Queens assemblywoman’s bill signed into law mandating hate crimes training for local law enforcement officials


Legislation sponsored by State Assemblywoman Nily Rozic to create a hate crime response and recognition training for local law enforcement was successfully signed into law by Gov. Andrew Cuomo on Monday. 

The measure, backed by Rozic and state Senator Todd Kaminsky, directs the Municipal Police Training Council to work alongside the New York State Division of Human Rights and Hate Crimes Task Force to develop, maintain and distribute policies and procedures ensuring local law enforcement are properly trained in recognizing and responding to hate crimes. 

“With the steady surge of hate crimes across New York, there is little room for complacency,” Rozic said. “This new law will equip local law enforcement with the proper tools to identify, report, and respond to these crimes that continue to divide and install widespread fear. Thank you Governor Cuomo for his commitment and sending the message that hate has no place in any community.” 

Kaminsky, a former prosecutor, said, “Anti-Semitism, hate and intolerance have no place in our state and nation. I was proud to see this legislation I sponsored signed into law and I will continue to do all I can to protect our communities from anti-Semitism.” 

Rozic and Kaminsky introduced the bill (A3606/S3909) earlier this year in January. It was passed in June following months of advocacy and a roundtable discussion with community leaders and activists on the increase of hate crimes across the city. The coalition had discussed how their communities can work together on legislative solutions and the grassroots response necessary following a hate-based incident.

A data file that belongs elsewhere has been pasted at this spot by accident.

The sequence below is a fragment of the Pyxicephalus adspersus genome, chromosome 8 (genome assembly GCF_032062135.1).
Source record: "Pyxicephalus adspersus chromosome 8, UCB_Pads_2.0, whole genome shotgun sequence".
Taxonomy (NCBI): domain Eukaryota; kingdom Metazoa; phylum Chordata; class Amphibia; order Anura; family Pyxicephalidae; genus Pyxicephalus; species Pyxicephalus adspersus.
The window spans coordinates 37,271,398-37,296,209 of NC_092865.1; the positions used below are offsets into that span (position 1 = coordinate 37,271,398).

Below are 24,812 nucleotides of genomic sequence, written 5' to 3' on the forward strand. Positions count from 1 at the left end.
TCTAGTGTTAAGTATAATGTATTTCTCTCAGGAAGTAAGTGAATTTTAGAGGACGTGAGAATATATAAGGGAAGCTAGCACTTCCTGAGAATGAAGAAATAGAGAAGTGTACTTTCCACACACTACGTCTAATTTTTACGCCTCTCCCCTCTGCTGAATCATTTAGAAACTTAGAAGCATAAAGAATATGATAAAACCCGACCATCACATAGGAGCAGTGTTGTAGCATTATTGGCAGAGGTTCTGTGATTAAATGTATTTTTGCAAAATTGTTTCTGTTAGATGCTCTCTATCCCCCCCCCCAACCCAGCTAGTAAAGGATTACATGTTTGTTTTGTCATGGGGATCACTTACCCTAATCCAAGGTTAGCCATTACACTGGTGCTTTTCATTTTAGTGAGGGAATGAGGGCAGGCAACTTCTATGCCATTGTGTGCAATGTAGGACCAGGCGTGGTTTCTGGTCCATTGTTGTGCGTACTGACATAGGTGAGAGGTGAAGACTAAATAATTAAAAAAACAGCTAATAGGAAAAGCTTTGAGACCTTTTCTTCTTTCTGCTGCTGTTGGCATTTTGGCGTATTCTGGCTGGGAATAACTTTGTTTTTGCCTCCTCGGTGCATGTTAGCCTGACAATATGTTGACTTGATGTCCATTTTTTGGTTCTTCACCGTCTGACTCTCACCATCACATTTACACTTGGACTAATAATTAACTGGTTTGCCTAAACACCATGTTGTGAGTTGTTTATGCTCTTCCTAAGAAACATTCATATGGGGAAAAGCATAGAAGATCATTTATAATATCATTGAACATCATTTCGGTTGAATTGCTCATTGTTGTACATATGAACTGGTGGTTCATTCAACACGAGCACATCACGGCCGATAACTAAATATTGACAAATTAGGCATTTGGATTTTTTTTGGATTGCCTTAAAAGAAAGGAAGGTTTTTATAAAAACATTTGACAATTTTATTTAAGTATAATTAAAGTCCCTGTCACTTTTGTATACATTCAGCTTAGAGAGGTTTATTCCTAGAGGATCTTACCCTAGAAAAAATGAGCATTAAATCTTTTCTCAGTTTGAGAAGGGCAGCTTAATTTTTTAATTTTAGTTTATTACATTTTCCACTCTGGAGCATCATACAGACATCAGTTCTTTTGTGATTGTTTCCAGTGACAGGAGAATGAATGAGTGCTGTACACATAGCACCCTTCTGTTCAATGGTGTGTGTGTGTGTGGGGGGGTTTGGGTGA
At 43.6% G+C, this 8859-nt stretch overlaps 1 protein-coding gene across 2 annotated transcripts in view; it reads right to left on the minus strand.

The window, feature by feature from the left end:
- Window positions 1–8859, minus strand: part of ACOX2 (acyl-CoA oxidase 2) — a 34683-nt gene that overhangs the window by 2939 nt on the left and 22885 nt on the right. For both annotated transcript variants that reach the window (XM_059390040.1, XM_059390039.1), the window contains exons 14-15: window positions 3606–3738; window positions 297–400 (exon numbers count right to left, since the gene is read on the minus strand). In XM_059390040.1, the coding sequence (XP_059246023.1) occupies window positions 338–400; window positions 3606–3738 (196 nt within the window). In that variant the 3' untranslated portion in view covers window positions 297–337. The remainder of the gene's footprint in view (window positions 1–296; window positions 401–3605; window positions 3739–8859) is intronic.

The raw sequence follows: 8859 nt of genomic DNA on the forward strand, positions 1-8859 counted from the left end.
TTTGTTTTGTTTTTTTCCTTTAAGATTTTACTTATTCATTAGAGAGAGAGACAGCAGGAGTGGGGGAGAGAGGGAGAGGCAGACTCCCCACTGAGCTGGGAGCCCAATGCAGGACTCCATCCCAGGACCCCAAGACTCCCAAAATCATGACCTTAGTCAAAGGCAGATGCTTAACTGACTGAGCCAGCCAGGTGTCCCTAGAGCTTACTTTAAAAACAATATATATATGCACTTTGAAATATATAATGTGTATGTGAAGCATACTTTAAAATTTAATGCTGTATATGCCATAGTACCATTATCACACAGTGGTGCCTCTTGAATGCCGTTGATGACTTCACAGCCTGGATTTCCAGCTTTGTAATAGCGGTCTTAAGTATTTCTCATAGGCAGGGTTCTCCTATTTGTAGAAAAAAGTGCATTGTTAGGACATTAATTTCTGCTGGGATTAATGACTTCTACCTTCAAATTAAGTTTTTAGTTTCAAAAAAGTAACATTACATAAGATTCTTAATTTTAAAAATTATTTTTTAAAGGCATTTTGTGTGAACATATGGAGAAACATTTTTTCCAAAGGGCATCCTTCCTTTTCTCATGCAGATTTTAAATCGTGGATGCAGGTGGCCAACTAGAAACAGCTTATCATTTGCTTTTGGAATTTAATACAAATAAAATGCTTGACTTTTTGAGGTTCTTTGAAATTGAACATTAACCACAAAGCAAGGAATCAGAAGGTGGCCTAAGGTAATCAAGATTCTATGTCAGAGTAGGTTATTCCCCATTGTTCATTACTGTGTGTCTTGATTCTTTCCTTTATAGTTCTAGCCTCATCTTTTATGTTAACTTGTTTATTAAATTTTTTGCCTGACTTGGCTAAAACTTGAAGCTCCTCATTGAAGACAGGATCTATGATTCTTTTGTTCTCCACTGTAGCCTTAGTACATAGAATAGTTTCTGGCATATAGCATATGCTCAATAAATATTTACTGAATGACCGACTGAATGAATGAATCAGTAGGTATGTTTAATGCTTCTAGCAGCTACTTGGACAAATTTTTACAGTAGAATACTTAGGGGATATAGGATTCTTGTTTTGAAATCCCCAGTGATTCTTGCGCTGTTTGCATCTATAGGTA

The legislation is supported by the Anti-Defamation League, the American Jewish Committee and Muslim Jewish Advisory Council, the Muslim Bar Association of New York, the Sikh Coalition, Asian Americans for Equality and the Chinese-American Planning Council. 

Even as the scourge of hate crimes increases across New York and much of the nation, many experts agree that hate crimes are underreported, according to the Muslim Bar Association of New York.                                                        

“One important factor in underreporting is the investigating officer does not identify a bias motivation or does not include bias in an incident report,” the organization said. “This timely and important law will help ensure officers across our state are trained to recognize and respond to hate crimes.” 

Sim Singh, senior advocacy and policy manager of the Sikh Coalition, said, “Combatting hate is not a Sikh problem, a Jewish problem, or a Muslim problem — it is a problem any of us can face at any time. If we are going to protect communities impacted by hate, it is imperative that law enforcement understands the communities they swore an oath to protect and serve.” 

Carlyn Cowen, chief policy and public affairs officer at the Chinese-American Planning Council, said, “It is critical that New York State take action to respond. We are are grateful to see Governor Cuomo sign this bill that would protect New Yorkers, and thank Assemblymember Rozic and Senator Kaminsky for their leadership on this urgent issue.”

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